Overall, this whiskey is brilliant.

Redbreast 15 Year

So what happens when you take something completely awesome, age it for three more years and bottle it a slightly higher proof? (12 year is 80 proof; 15 year is 96) Quite a lot, but sadly, some of these changes feel more like trade-offs than improvements.

The color is a touch more caramel than amber when compared to the 12 year, clearly due to the aging and slightly higher proof. However, the nose seems a but more one-dimensional, something like chocolate cake served on a copper plate, with a few spicey, leathery notes underneath. The charm of the 12 year was that notes similar to these were balanced out with more fruit; there was something for everyone. Here, the fruit is not entirely absent, but it’s too overwhelmed to really speak of more specifically than to point out, there is something slightly fruit-like going on. Bad form.

On the palette it’s heavier, oilier, spicier than its younger brother, but there are red fruit notes creeping up alongside an unexpected creaminess. This moves on to some nice oak notes, but the slightly higher alcohol seems to be at odds with the more delicate notes at play throughout this process. It bites too much to suit the nuances at play.

The finish is what redeems this one, as it lingers nicely, just like the 12 year, and the notes that linger are quite nice; the spice has become subdued, the red fruit note has moved forward and this is all supported with a subtle cocoa note, like baker’s chocolate.

Over ice, as usual, the mellower notes of vanilla and oak open up nicely and this becomes a lot more drinkable, but since the proof is higher, the intensity of the spice and alcohol sort of get in the way until it’s much more watered down and you begin to lose the softer notes.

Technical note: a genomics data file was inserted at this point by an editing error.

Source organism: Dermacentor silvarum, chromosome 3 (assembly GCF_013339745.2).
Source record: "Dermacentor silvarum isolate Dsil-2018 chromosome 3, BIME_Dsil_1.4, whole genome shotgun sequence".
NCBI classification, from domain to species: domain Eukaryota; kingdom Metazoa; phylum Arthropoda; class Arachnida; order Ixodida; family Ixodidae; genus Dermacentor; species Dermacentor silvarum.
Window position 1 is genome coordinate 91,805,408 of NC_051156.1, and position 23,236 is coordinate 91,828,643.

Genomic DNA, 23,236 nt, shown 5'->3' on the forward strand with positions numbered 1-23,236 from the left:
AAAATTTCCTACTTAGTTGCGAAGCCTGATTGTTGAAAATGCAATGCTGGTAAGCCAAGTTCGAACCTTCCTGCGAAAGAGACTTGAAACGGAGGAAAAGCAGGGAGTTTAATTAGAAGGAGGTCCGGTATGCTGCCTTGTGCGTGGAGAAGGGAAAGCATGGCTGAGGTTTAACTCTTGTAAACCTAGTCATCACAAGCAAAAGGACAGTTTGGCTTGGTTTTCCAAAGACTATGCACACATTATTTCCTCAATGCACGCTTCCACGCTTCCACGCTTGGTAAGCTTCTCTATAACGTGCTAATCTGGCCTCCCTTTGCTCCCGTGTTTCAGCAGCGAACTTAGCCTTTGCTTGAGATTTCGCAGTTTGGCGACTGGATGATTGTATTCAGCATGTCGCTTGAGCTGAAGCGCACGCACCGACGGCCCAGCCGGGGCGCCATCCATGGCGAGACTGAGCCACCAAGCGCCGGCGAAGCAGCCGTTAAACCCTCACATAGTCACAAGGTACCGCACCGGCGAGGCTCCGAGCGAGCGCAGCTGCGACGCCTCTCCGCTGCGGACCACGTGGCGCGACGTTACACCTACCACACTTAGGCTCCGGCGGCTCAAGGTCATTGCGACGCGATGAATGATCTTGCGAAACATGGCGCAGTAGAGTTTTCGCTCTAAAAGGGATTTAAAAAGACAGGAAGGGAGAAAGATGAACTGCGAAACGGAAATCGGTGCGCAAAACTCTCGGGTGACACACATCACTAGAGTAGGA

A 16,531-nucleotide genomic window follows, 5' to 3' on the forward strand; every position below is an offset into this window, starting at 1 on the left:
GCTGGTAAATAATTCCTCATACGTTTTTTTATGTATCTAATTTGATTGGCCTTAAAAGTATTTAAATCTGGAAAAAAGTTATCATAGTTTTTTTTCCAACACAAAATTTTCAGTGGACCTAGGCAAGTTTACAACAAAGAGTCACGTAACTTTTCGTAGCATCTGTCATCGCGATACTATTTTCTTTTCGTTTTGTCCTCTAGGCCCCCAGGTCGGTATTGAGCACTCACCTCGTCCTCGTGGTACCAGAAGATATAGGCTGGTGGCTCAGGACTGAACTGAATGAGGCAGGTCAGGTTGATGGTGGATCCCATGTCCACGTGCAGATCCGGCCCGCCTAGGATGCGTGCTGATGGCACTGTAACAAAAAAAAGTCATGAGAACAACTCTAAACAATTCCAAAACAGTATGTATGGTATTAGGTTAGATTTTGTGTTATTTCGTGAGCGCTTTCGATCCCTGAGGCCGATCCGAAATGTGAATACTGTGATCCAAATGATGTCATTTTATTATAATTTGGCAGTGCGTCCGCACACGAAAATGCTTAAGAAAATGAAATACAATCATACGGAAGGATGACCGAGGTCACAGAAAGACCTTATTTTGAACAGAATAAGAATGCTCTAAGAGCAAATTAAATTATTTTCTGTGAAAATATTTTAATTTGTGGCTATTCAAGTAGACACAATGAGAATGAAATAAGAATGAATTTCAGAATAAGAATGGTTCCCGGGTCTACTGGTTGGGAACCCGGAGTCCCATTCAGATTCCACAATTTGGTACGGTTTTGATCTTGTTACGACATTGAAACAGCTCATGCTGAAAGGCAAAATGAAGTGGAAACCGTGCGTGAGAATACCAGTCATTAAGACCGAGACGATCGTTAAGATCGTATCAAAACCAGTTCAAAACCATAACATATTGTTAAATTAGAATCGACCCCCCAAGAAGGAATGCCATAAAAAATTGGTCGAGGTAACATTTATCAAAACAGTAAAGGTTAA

Putting these two blends head to head, I’d have to choose the 12 year for many reasons. It feels like it’s got nothing to prove, it responds to ice in a more well-rounded manner than its older brother, and let’s be honest, it was the 2010 Irish Whiskey of the Year. For the extra 10-20 bucks a bottle that the higher proof, slightly less refined 15 year commands, I’d rather buy the 40 dollar 12 year and spend the extra dough on a bottle of Bushmills or Jack Daniel’s for those friends who have yet to graduate past well shots or Jack and Coke. I bet you already know which of your friends won’t get it.

It’s like the movie Sideways, where Paul Giamatti takes Thomas Haden Church wine tasting the week before his wedding and to Church, everything “tastes pretty good”. Then, at one particular winery, Paul Giamatti asks, exasperated, “Are you chewing gum?” Yeah. That guy.

On the other hand, if you’re feeling like a philanthropist, this is one case where you can afford to broaden your friends’ horizons, since Redbreast is a steal at just under 40 bucks a bottle. Think about it. The 2010 Irish Whiskey of the Year goes for less than a tank of gas.


Your homework this month is to head out, pick up this bottle and something else around the same price range ($35-$40) and compare the two side by side. My hope is that you’ll see the massive deal Redbreast is over just about anything else in that price range. And if not, then you’ll have tried 2010’s whiskey of the year, and found something you like better.

I call that a win/win.